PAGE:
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History Day in the library

27 June 2018   (0 Comments)
Posted by: Gus MacDonald
History Day in the library

Halloween

History Day showcases collections from libraries, archives and other history organisations and is a chance for researchers, librarians and archivists to get together and learn about each other’s collections and research, explain Kate Wilcox and Jordan Landes.

The History Day event grew out of discussions at the Committee of London Research Libraries in History. Created in the 1980s, the committee meets twice a year at a different member library to talk about collections, activities, and other news. Ultimately, the opportunities to see other libraries, exchange ideas and basically talk shop has encouraged members to attend committee meetings since its creation, with recent meetings taking place at the Dana Research Centre and Library at the Science Museum, the Warburg Institute and the new library at Royal Holloway, University of London.

The earliest committee project was the regular publication of A Guide to -History Libraries and Collections in London. The 2009 guide explained why the ­pamphlet was so necessary: “At a time when ­resource sharing schemes are being put into ­operation, and financial pressures increase on ­academic libraries, students and researchers need to be aware of the collections which exist in libraries other than their own, and how they may obtain access to these”. The Institute of Historical Research’s History Online resource transferred the guide’s content online after 2009, and continues to be developed, see history.ac.uk/history-online/libraries.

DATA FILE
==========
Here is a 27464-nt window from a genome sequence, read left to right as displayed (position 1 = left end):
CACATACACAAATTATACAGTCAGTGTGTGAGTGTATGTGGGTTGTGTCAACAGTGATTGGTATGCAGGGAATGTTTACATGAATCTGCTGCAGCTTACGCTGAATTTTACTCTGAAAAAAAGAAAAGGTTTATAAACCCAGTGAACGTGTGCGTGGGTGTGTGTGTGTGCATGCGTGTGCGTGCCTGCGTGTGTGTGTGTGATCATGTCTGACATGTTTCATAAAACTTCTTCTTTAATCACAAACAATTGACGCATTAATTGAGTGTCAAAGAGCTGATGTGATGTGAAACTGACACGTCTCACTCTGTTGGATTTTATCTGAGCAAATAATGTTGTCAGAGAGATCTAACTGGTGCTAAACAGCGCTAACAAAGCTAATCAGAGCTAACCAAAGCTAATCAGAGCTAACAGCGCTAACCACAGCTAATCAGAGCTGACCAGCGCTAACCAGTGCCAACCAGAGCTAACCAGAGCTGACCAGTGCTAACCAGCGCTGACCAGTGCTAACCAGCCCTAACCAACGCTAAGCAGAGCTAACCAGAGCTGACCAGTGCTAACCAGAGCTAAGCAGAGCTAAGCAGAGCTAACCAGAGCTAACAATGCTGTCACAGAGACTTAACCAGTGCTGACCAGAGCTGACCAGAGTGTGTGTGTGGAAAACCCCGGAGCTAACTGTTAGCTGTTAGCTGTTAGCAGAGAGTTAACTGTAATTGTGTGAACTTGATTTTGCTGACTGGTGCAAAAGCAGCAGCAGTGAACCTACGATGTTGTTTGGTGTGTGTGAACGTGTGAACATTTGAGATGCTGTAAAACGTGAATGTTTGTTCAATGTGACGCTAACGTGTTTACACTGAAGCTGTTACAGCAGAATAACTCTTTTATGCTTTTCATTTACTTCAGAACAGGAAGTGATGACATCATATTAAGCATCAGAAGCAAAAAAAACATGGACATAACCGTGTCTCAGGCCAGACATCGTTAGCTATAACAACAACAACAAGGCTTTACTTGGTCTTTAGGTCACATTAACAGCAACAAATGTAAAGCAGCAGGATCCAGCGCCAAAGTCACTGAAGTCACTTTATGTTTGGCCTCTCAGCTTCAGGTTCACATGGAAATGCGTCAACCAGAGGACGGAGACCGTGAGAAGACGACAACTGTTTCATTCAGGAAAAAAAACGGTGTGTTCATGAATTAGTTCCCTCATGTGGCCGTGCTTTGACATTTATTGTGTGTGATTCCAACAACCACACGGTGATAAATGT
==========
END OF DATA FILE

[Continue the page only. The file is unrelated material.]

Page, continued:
History day
What is a history library?

History Day defines history in its widest sense. Attendees represent a variety of libraries, from higher education to special to museum libraries. The collections showcased are wide-ranging and from organisations that are focused more broadly than just history, for example the Scott Polar Research Institute (University of Cambridge), Engineering Institutions’ Librarians Group and the Heinz Archive and Library, National Portrait Gallery.

Libraries, archives and museums have all participated in History Day, providing on-the-spot advice and guidance to attendees. Librarians, archivists and museum professionals sit side-by-side, exemplifying David Gracy’s 2006 statement that these fields have their “stewardship of the cultural record” in common.

At a time when all of the professions are affected by the growth and demand for online access to collections, working together, sharing knowledge, experience and researchers is a strategy that benefits repositories and researchers. In the words of Diana Wakimoto, through dialogue, “archivists and librarians – along with those who have dual-roles – have the opportunity to create mutually beneficial collaborations and make the past relevant to everyone.

History Day
Why do we need History Day?